More fruit and vegetables are to be added to ready meals in a new drive to help people eat more healthily.
Participating supermarkets will expand their fruit and vegetable sections and make the produce more appealing to children under the latest Responsibility Deal pledge.
It aims to increase the number of people hitting their "five a day" target after a study found 70% are failing to meet the recommended daily requirement.
Aldi has pledged to boost the amount of store space dedicated to fresh produce and promote discounted fruit and vegetable lines, Iceland will increase promotions and deals, Lidl will rebrand its entire range to make it more appealing to children and Subway will launch a new campaign fronted by athletes Louis Smith and Anthony Ogogo for low-fat and salad options.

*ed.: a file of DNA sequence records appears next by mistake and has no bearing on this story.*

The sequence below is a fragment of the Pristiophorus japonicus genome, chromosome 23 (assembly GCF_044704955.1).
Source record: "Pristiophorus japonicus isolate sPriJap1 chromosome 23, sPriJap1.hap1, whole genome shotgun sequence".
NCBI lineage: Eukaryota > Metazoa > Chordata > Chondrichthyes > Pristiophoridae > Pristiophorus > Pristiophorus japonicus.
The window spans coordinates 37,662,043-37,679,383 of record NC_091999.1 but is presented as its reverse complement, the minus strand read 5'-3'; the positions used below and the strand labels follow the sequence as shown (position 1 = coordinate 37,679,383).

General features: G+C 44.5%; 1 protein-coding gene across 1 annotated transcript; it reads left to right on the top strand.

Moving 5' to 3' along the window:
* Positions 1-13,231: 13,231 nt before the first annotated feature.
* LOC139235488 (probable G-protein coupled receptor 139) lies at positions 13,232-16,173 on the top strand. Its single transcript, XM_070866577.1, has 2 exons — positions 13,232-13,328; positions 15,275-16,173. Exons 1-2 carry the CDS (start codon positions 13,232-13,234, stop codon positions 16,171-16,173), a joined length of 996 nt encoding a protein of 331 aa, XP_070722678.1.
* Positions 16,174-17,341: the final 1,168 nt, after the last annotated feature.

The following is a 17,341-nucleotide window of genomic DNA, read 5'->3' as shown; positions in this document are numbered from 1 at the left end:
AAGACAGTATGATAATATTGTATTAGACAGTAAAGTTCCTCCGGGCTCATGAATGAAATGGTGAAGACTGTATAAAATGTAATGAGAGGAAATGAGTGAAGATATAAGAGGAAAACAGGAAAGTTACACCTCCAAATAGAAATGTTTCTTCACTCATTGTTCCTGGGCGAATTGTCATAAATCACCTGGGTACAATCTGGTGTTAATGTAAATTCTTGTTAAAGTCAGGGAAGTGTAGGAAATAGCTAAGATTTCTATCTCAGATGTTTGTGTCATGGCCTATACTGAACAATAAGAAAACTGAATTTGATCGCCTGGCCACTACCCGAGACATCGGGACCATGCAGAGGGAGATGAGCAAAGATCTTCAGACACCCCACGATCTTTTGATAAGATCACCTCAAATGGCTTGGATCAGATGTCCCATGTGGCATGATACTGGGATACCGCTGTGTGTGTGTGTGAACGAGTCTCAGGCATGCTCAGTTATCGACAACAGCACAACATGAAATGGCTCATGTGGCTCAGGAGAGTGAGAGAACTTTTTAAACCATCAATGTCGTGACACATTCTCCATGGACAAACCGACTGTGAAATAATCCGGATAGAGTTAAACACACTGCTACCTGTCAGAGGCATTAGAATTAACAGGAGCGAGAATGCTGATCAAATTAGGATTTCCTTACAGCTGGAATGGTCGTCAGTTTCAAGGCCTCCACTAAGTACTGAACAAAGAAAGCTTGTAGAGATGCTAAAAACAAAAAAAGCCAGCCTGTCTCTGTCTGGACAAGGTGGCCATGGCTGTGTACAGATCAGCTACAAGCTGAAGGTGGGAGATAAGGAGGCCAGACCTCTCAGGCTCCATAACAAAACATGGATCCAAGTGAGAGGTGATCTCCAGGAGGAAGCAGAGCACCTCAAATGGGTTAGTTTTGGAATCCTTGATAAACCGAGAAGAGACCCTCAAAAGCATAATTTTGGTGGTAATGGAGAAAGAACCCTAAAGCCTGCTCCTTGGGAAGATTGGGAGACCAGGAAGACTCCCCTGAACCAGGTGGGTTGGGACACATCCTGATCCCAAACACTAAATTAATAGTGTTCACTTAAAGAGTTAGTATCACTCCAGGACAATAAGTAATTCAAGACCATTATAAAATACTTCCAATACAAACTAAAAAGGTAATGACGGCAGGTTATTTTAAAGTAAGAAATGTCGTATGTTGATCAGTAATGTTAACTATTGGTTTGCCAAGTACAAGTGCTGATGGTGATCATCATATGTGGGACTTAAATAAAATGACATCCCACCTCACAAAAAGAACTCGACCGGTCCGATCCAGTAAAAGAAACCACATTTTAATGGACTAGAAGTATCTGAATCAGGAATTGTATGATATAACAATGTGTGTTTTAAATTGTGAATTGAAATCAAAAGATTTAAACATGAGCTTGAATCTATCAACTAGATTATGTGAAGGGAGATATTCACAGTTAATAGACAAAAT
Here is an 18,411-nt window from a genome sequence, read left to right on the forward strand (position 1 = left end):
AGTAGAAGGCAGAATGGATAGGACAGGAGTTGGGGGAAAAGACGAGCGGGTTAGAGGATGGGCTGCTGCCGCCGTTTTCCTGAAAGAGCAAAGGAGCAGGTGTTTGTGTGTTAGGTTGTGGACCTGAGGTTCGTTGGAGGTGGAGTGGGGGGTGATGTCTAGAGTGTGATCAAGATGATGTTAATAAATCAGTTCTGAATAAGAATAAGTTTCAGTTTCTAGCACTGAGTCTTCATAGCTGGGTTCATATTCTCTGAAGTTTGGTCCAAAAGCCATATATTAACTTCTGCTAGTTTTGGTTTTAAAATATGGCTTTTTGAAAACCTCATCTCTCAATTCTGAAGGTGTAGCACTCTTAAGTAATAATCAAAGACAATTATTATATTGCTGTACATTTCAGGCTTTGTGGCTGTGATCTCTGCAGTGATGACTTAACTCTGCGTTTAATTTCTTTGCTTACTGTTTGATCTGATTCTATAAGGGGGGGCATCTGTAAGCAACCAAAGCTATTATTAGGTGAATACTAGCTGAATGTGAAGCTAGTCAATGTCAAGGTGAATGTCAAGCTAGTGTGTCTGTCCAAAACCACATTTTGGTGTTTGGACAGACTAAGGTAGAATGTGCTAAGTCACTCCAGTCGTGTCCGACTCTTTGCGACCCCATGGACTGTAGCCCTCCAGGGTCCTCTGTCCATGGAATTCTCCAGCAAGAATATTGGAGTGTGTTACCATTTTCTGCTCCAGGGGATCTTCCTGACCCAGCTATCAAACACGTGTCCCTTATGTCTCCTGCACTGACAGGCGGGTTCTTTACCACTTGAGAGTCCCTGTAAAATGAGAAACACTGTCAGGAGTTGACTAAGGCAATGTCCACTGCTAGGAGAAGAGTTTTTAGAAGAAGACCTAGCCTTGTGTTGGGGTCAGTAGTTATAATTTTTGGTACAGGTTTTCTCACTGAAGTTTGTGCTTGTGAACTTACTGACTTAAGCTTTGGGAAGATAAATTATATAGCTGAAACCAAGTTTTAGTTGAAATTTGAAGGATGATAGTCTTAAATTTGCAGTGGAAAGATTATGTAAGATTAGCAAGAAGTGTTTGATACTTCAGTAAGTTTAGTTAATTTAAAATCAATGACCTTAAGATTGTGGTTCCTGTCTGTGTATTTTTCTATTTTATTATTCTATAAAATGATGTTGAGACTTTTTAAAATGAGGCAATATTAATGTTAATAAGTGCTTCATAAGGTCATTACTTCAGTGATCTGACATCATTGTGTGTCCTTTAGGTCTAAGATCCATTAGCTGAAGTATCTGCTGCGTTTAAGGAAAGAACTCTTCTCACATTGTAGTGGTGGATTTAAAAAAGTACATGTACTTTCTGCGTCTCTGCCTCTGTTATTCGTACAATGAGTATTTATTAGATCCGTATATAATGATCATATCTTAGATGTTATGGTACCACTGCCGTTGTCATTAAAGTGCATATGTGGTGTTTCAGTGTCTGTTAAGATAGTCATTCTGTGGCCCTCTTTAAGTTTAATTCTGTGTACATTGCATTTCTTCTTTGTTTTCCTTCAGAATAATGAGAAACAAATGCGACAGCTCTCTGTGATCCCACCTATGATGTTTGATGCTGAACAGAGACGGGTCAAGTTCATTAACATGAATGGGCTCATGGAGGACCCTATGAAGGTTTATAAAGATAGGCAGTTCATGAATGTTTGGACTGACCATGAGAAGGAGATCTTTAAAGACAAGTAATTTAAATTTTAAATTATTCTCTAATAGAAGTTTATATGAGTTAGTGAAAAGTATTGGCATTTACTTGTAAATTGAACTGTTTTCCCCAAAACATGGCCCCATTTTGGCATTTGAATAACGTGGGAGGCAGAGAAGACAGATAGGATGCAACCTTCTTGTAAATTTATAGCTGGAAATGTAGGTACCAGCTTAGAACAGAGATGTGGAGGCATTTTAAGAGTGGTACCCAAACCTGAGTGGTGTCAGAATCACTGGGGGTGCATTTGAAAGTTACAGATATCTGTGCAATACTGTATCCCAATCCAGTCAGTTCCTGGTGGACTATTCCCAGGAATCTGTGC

Others who have signed up to the pledge include Co-operative Food, Morrisons, Marks & Spencer, Sainsbury's, Tesco, Waitrose, General Mills, Mars and the British Frozen Food Federation.
The move comes as a YouGov survey of more than 2,000 people for Sainsbury's revealed that 23% of Britons think chips count as vegetables, while almost half think the same of roast potatoes.
Just over one-third said they did not have time to eat the recommended amount and a fifth said fruit and vegetables were too expensive.
However, British Retail Consortium food director Andrew Opie disagrees.
He said retailers recognised how important it was to use innovative products, prominent promotions and competitive pricing to encourage people to eat more fruit and vegetables.
"I hope this public commitment nails the myth that eating healthily is expensive. Customers have never had better access to affordable fresh food," he said.